The carbon dioxide that is released into the atmosphere from fossil-fuel consumption acts as a greenhouse gas and negatively impacts the world’s oceans, said Carnegie’s Ken Caldeira, the study’s lead scientist. Ocean impacts of carbon dioxide are partially due to overall warming caused by climate change. But in addition, most atmospheric carbon dioxide is eventually absorbed by oceans and reacts with seawater to form an acid that is corrosive to coral reefs, shellfish and other marine life. This process is known as “ocean acidification.”

Caldeira said coral reefs are particularly vulnerable to ocean acidification, because reef architecture is built by the accretion, or buildup, of calcium carbonate through a process called calcification. Calcification becomes increasingly difficult as acid concentrations increase and the surrounding water’s pH decreases. Scientists have predicted that reefs could begin dissolving within the century if acidification continues and reefs switch from carbonate accretion to carbonate dissolution.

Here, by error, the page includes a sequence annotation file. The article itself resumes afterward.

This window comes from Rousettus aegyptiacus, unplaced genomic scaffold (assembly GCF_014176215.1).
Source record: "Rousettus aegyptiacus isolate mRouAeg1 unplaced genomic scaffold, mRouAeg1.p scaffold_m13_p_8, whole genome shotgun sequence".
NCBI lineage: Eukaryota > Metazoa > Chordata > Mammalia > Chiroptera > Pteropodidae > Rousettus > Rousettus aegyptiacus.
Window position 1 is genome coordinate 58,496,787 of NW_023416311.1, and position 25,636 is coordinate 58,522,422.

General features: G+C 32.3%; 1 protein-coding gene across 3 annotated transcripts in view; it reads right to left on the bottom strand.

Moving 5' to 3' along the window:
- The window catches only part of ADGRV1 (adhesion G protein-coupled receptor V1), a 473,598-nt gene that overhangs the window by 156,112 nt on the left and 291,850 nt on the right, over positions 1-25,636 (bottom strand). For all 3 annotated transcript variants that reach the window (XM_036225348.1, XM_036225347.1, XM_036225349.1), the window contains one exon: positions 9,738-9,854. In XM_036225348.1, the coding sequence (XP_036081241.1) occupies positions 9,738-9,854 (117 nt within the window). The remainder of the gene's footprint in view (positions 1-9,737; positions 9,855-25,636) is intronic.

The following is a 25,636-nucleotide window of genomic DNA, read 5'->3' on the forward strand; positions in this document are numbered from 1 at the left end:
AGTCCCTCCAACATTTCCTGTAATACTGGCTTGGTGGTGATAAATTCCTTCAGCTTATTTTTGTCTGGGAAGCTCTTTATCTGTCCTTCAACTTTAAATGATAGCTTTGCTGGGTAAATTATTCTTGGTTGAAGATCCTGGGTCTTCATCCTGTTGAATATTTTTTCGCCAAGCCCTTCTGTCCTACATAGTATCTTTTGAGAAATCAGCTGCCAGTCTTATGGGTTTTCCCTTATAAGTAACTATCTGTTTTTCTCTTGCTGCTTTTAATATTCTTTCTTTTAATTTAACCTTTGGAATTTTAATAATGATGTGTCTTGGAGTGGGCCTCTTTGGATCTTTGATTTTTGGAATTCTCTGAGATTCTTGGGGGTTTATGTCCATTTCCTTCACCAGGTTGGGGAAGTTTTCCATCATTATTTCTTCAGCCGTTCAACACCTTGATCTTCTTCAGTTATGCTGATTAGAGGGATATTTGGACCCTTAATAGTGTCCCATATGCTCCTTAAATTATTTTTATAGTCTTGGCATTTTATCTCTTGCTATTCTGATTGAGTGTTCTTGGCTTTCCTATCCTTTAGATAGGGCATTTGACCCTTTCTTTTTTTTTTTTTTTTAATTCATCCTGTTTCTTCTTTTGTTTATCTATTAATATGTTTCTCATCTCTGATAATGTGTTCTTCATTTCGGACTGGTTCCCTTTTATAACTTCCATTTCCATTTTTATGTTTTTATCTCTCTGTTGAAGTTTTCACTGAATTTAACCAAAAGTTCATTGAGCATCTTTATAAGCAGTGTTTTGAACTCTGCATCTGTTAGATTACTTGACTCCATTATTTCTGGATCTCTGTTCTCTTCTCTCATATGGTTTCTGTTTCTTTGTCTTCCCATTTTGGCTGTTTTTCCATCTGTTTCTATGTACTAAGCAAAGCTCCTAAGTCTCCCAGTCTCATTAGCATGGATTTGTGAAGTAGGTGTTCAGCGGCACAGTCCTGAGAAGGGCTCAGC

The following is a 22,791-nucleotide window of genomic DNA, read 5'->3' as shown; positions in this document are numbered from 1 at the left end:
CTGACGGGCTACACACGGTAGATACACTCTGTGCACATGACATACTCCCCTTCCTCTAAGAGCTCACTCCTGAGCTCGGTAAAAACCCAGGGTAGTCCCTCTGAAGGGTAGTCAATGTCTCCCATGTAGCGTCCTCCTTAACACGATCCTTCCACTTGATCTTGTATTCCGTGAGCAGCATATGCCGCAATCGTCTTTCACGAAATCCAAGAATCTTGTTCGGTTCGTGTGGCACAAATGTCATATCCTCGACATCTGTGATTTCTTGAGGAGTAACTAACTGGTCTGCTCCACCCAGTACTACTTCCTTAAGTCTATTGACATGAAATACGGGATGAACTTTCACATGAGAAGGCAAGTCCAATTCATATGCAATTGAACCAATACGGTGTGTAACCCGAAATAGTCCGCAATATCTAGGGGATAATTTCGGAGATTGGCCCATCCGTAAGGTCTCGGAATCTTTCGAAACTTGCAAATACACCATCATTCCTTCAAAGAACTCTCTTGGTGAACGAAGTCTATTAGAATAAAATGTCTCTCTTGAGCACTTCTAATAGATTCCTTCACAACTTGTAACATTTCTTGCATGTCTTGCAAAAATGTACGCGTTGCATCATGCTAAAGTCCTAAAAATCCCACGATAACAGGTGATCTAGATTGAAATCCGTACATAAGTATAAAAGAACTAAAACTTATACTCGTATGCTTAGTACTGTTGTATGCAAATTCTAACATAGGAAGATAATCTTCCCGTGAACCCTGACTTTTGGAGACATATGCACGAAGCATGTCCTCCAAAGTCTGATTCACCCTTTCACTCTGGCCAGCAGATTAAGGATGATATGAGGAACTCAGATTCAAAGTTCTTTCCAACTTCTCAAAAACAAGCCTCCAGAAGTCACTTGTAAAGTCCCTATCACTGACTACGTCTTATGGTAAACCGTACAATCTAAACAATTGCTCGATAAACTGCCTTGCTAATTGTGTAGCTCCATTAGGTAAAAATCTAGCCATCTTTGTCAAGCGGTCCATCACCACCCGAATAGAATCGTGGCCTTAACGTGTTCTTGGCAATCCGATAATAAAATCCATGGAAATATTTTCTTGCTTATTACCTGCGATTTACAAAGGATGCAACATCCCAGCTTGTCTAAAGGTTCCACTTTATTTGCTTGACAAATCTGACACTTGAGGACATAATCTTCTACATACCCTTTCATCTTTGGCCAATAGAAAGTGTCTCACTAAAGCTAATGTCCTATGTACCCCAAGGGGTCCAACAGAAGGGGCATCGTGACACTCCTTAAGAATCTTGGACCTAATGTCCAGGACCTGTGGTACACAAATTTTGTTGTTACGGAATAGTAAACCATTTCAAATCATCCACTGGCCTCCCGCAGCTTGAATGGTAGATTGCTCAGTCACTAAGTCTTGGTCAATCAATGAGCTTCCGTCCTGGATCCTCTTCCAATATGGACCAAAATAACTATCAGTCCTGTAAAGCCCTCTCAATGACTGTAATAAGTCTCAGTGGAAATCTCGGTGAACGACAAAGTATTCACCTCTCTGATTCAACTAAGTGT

Previous studies have demonstrated large-scale declines in coral reefs over recent decades. Work from another team led by Caldeira found that rates of reef calcification were 40 percent lower in 2008 and 2009 than they were during the same season in 1975 and 1976. But it has been difficult to pinpoint exactly how much of the decline is due to acidification and how much is caused by warming, pollution and overfishing.

In the current study, the team manipulated the alkalinity of seawater flowing over a reef flat off Australia’s One Tree Island. They brought the reef’s pH closer to what it would have been in the preindustrial period based on estimates of atmospheric carbon dioxide from the era. They then measured the reef’s calcification in response to this pH increase. They found that calcification rates under these manipulated preindustrial conditions were about 7 percent higher than they are today.